Informed Consent has come to be a standard in the practice of psychological research. Typically individuals must read and sign a release that they have been informed of the general nature of the study and that they may voluntarily withdraw from the study at any time. For people below age of consent, parents or guardians must sign the release. Example
Recently the consent of not only individuals who participate in studies is needed, but also the consent of the institution or NGO through which researchers might contact people is needed. E.g.
This is particularly true for dealing with special populations, such as school children, prisoners, mental health patients, etc. Coercion?
Debriefing is also seen as an essential part of the practice of psychology where the actual or more detailed information about the study and or the participant's contributions is revealed.
Sometimes if people have been through stressful experiences (or asked to relive or report them) counselling may be offered.
Follow-up information is also expected in many (or all) cases where information on how to find the results is included in the consent form or given during debriefing. Group meetings are sometimes made where the results are "given back" to the participants and their communities at a special forum.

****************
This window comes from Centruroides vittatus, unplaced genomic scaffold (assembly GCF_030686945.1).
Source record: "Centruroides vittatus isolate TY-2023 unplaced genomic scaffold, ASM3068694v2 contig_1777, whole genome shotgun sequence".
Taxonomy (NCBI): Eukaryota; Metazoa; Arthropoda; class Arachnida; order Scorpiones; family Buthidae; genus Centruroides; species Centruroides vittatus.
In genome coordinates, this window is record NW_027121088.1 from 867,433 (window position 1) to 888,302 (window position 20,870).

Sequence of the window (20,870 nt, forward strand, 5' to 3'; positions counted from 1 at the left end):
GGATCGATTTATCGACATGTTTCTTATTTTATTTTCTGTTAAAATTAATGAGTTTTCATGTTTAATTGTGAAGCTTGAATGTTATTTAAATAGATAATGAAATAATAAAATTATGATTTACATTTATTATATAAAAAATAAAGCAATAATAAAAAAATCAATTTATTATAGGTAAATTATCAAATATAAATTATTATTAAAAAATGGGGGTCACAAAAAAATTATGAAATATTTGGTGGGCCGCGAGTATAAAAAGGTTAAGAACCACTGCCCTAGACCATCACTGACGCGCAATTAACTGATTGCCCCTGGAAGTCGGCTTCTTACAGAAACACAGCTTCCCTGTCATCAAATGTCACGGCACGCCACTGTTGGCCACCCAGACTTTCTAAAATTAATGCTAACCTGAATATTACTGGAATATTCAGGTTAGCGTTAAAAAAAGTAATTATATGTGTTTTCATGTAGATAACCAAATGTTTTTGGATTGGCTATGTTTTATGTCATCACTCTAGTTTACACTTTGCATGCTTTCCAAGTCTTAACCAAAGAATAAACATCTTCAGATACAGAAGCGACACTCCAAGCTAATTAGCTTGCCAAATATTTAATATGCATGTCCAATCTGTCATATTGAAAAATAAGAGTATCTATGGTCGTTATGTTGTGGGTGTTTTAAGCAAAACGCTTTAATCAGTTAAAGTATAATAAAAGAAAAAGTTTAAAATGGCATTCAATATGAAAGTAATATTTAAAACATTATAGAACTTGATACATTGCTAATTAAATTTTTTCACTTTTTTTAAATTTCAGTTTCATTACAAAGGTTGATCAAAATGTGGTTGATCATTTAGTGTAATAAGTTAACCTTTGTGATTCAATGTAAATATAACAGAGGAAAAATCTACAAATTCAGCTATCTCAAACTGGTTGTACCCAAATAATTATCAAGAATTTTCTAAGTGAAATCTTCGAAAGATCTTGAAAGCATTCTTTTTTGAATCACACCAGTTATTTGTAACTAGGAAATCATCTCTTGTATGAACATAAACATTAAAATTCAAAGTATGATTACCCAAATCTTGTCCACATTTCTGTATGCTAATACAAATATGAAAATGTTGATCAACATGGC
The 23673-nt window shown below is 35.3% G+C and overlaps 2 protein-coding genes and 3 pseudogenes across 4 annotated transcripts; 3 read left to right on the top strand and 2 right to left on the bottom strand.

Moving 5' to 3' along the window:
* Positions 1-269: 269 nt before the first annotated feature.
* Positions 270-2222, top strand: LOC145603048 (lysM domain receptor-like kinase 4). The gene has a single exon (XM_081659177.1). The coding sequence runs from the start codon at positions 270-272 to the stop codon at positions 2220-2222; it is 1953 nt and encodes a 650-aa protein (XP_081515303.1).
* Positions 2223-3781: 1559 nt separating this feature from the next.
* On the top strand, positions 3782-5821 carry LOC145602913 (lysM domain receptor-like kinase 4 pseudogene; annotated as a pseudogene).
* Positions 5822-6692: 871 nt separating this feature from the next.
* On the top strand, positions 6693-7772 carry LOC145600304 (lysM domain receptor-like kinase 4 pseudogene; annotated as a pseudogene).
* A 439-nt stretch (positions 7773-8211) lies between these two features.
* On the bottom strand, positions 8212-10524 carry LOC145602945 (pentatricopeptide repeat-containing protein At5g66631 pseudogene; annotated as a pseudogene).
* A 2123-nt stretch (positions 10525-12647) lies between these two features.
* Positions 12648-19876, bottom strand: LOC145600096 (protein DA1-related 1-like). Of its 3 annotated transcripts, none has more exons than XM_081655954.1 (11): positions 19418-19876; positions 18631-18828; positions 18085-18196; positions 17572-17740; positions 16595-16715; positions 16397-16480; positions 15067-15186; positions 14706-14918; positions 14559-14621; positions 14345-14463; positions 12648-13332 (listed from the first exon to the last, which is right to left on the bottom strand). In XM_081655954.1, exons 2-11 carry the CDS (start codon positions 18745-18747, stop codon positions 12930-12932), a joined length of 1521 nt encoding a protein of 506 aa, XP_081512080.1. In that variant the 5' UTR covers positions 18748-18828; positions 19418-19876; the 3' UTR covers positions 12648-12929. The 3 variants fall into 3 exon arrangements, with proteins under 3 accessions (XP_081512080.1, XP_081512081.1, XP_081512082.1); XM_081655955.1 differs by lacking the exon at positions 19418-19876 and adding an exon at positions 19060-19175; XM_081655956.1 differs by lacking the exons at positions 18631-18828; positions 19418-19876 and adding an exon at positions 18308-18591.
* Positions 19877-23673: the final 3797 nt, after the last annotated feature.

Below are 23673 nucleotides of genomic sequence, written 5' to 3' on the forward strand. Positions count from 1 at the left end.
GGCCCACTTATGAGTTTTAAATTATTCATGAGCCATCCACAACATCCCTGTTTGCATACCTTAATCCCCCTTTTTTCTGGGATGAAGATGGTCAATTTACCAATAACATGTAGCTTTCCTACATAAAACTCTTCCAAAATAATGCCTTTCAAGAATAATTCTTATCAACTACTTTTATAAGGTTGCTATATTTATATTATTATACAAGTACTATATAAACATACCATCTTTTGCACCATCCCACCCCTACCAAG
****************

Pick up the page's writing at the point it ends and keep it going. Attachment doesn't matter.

Privacy and Confidentiality
As indicated on the consent form, complete anonymity is expected where the responses from any given participant will not be identified by name or any other way that will lead others to know their identity.
The use of participant code numbers serves this purpose (also to remove experimenter bias) where only the participant knows both the name and the code number. They are asked to retain the code number for later identification, should the participant be interested in knowing their responses.
Ethical Principles & Guidelines
History From Animals to the Insane & "Moronic'
Alberta Canadian Psychologist John MacEacheran was instrumental in
the "rubber stamping" of sterilization orders for "mental defectives" and
"morons" in the name of human betterment.
Compliance with Law and Standards
Deception in Research
Sharing and Utilizing Data
CPA & Tri Council
Dunbar (1998) - Post WWII tried to develop 'professional ethics,' did not really work, . . . later in 1969 established a Joint Committee (of scientific and professional Affairs)
1975 Adopted the APA "Ten Principles" for the conduct of research with human subject with no revisions. Canadians soon realised that the social and cultural context of Canada was different, requiring different guidelines.